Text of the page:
developments and risks to consumers. The Bureau also has created a 
number of cross-Bureau working groups focused around specific markets 
which advance the Bureau's market monitoring work. The Bureau's market 
monitoring work assists in identifying issues for potential future 
rulemaking work.

    Dated: July 26, 2019.
Lisa J. Cole,
Acting Assistant Director for Regulations, Bureau of Consumer Financial 
Protection.

           Consumer Financial Protection Bureau--Prerule Stage
------------------------------------------------------------------------
                                                           Regulation
       Sequence No.                    Title             Identifier No.
------------------------------------------------------------------------
411.......................  Business Lending Data              3170-AA09
                             (Regulation B).
------------------------------------------------------------------------


        Consumer Financial Protection Bureau--Proposed Rule Stage
------------------------------------------------------------------------
                                                           Regulation
       Sequence No.                    Title             Identifier No.
------------------------------------------------------------------------
412.......................  Debt Collection Rule......         3170-AA41
------------------------------------------------------------------------

CONSUMER FINANCIAL PROTECTION BUREAU (CFPB)

Prerule Stage

411. Business Lending Data (Regulation B)

    E.O. 13771 Designation: Independent agency.
    Legal Authority: 15 U.S.C. 1691c-2
    Abstract: Section 1071 of the Dodd-Frank Wall Street Reform and 
Consumer Protection Act (Dodd-Frank Act) amends the Equal Credit 
Opportunity Act (ECOA) to require financial institutions to report 
information concerning credit applications made by women-owned, 
minority-owned, and small businesses. The amendments to ECOA made by 
the Dodd-Frank Act require that certain data be collected, maintained, 
and reported, including the number of the application and date the 
application was received; the type and purpose of the loan or credit 
applied for; the amount of credit applied for and approved; the type of 
action taken with regard to each application and the date of such 
action; the census tract of the principal place of business; the gross 
annual revenue of the business; and the race, sex, and ethnicity of the 
principal owners of the business. The Dodd-Frank Act also provides 
authority for the Bureau to require any additional data that the Bureau 
determines would aid in fulfilling the purposes of this section. The 
Bureau may adopt exceptions to any requirement of section 1071 and may 
exempt any financial institution from its requirements, as the Bureau 
deems necessary and appropriate to carry out section 1071's purposes. 
The Bureau issued a Request for Information in 2017 seeking public 
comment on, among other things, the types of credit products offered 
and the types of data currently collected by lenders in this market, 
and the potential complexity, cost of, and privacy issues related to, 
small business data collection. The Bureau is hosting a symposium on 
small business data collection later this year. The information 
received in response to the Request for Information and the symposium 
will help the Bureau as it determines how to implement the rule 
efficiently while minimizing burdens on lenders. After the symposium, 
the Bureau anticipates that its next step will be the release of 
materials in advance of convening a panel under the Small Business 
Regulatory Enforcement Fairness Act, in conjunction with 
representatives of small businesses that may be affected by the 
rulemaking.
    Timetable:

------------------------------------------------------------------------
               Action                    Date            FR Cite
------------------------------------------------------------------------
Request for Information.............   05/15/17  82 FR 22318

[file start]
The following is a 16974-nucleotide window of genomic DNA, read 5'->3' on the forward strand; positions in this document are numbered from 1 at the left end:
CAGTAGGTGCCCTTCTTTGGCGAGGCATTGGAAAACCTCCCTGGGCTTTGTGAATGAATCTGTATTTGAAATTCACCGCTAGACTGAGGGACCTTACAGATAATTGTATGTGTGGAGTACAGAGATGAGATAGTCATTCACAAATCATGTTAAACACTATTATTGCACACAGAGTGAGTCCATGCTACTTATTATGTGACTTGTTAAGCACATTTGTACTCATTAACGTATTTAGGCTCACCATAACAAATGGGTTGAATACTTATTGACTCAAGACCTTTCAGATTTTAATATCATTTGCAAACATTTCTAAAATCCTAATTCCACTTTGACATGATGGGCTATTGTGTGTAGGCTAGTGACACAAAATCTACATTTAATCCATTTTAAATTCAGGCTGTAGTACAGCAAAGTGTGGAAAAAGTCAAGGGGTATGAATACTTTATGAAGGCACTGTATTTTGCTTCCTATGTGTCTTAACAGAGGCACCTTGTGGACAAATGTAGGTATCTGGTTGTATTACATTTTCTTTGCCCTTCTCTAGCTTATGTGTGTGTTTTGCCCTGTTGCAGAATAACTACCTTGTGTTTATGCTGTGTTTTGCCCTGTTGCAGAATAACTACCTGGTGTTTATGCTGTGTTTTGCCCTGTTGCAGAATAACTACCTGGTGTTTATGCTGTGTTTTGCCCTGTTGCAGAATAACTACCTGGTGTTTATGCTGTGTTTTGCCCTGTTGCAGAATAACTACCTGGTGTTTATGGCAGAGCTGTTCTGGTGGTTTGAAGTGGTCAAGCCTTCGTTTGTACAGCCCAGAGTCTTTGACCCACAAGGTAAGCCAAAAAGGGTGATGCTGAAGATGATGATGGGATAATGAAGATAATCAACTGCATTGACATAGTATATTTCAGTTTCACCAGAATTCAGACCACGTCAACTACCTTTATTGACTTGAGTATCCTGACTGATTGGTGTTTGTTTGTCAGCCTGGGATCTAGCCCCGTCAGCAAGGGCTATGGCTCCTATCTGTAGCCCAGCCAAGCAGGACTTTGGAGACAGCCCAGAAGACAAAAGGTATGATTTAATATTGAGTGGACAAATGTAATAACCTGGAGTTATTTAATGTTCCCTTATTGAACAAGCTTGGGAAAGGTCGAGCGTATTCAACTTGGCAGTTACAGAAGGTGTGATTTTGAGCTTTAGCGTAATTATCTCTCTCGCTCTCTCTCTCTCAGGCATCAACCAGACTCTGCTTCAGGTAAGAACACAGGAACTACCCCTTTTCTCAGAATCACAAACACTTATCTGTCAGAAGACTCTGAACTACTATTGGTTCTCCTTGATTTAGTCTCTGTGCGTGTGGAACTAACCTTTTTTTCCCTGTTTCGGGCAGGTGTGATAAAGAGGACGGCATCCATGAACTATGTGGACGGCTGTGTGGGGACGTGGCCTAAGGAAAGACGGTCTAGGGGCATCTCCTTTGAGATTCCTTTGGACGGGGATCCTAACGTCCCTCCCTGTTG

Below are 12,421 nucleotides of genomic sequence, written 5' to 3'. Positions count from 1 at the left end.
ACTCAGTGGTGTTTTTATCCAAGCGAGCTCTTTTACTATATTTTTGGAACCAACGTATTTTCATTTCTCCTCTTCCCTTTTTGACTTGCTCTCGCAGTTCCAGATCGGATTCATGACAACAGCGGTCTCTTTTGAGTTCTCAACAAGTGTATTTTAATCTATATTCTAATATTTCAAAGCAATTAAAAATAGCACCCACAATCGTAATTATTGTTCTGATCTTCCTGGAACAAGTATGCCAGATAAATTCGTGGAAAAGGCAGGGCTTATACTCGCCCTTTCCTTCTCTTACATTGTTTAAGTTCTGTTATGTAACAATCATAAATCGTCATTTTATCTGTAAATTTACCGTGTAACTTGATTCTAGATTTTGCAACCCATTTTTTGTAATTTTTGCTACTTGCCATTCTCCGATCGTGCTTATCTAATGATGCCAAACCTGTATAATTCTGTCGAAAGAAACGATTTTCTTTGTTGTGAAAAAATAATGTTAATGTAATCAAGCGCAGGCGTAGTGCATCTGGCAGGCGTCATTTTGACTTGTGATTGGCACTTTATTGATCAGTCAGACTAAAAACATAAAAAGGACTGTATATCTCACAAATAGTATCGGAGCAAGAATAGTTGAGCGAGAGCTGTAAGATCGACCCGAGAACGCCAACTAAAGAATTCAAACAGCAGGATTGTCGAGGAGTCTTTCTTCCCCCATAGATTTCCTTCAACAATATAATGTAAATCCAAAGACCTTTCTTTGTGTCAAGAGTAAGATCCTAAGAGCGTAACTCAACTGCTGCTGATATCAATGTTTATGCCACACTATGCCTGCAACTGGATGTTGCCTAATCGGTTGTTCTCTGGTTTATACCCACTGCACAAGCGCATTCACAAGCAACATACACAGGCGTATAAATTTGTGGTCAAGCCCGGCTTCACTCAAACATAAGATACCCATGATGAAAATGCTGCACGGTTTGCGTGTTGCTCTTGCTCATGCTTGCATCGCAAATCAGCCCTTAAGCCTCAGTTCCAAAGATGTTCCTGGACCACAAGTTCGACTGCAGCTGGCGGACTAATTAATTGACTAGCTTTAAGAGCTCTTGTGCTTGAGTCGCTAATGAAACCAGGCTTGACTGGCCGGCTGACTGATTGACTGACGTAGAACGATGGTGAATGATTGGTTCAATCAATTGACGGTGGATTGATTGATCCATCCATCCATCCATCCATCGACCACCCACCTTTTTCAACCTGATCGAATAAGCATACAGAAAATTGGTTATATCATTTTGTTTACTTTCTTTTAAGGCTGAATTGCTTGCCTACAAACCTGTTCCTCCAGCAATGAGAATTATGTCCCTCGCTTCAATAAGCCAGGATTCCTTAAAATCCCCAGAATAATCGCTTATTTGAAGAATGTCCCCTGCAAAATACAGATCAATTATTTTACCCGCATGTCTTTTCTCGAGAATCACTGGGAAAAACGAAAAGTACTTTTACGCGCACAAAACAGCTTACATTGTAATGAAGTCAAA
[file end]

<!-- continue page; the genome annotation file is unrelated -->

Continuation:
Request for Information Comment        09/14/17  .......................
 Period End.
Pre-rule Activity...................   11/00/19  .......................
------------------------------------------------------------------------

    Regulatory Flexibility Analysis Required: Yes.
    Agency Contact: Elena Grigera Babinecz, Office of Regulations, 
Consumer Financial Protection Bureau, Phone: 202 435-7700.
    RIN: 3170-AA09

CONSUMER FINANCIAL PROTECTION BUREAU (CFPB)

Proposed Rule Stage

412. Debt Collection Rule

    E.O. 13771 Designation: Independent agency.
    Legal Authority: 15 U.S.C. 1692l(d)
    Abstract: The Bureau issued a Notice of Proposed Rulemaking in May 
2019, which would prescribe rules under Regulation F to govern the 
activities of debt collectors, as that term is defined under the Fair 
Debt Collection Practices Act. The Bureau's proposal would, among other 
things, address communications in connection with debt collection; 
interpret and apply prohibitions on harassment or abuse, false or 
misleading representations, and unfair practices in debt collection; 
and clarify requirements for certain consumer-facing debt collection 
disclosures. The proposal builds on the Bureau's research and pre-
rulemaking activities regarding the debt collection market, which 
remains a top source of complaints to the Bureau. The Bureau also is 
engaged in testing of consumer disclosures related to time-barred debt 
disclosures that were not addressed in the May 2019 proposal. After 
testing, the Bureau will assess whether to publish a supplemental 
Notice of Proposed Rulemaking related to time-barred debt disclosures.
    Timetable:

------------------------------------------------------------------------
               Action                    Date            FR Cite
------------------------------------------------------------------------
ANPRM...............................   11/12/13  78 FR 67847
ANPRM Comment Period Extended.......   01/14/14  79 FR 2384
ANPRM Comment Period End............   02/10/14  .......................
ANPRM Comment Period Extended End...   02/28/14  .......................
Pre-Rule Activity...................   07/28/16  .......................
NPRM................................   05/21/19  84 FR 23274
NPRM Comment Period Extended........   08/02/19  84 FR 37806

[[Page 71236]]

 
NPRM Comment Period End.............   08/19/19  .......................
NPRM Comment Period Extended End....   09/18/19  .......................
Other...............................   01/00/20  .......................
------------------------------------------------------------------------

    Regulatory Flexibility Analysis Required: Yes.
    Agency Contact: Kristin McPartland, Office of Regulations, Consumer 
Financial Protection Bureau, Phone: 202 435-7700.
    RIN: 3170-AA41

[FR Doc. 2019-26636 Filed 12-23-19; 8:45 am]
BILLING CODE 4810-AM-P